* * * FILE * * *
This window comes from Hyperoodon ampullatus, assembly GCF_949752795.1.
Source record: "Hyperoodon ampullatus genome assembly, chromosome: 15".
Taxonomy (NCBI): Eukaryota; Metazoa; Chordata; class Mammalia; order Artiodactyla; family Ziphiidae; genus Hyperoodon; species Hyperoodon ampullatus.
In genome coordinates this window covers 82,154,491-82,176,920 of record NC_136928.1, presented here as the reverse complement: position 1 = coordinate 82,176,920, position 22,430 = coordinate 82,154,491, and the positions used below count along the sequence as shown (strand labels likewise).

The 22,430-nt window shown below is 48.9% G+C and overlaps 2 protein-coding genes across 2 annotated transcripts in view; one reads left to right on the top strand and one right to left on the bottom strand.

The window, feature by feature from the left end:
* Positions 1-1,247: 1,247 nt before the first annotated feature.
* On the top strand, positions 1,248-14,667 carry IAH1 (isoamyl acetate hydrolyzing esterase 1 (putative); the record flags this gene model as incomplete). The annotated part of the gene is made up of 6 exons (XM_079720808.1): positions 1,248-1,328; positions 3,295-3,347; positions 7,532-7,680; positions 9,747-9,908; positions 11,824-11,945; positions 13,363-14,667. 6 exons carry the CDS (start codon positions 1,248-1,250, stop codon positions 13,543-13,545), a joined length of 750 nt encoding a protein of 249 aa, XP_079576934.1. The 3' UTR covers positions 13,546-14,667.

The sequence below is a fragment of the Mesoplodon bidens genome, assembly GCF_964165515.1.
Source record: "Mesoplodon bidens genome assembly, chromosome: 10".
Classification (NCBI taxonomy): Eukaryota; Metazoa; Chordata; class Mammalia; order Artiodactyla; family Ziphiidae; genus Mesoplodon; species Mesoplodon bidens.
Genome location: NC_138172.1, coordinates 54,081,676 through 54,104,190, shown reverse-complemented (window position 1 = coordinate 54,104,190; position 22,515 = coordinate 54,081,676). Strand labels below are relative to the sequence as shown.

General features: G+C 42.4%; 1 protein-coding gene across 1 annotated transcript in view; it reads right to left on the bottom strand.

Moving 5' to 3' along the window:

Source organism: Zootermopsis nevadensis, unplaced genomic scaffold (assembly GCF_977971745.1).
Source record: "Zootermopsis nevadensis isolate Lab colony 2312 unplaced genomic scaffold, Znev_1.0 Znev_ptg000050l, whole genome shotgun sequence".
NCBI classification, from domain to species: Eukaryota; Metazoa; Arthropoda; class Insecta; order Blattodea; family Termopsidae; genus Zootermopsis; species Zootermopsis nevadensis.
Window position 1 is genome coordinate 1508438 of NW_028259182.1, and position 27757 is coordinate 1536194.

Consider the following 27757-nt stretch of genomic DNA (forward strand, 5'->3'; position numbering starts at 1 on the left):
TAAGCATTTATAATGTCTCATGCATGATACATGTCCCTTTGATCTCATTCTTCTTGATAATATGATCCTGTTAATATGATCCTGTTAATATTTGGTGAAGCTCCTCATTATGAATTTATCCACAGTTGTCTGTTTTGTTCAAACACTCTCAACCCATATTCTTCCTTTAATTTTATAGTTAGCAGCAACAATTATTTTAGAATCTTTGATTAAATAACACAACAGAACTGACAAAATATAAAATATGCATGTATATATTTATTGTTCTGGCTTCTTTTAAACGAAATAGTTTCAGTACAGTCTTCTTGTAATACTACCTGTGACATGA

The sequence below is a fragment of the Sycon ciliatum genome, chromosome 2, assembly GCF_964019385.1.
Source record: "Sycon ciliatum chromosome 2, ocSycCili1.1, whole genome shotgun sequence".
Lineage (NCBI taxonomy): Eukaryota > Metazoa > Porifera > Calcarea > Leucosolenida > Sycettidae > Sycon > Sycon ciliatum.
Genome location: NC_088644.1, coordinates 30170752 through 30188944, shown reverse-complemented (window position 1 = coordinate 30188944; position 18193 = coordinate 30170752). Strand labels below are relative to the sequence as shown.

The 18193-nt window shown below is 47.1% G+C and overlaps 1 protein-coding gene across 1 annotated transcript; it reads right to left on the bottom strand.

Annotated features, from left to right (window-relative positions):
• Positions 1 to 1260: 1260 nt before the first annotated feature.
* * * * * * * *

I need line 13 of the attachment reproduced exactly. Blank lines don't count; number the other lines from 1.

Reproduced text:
General features: G+C 42.4%; 1 protein-coding gene across 1 annotated transcript in view; it reads right to left on the bottom strand.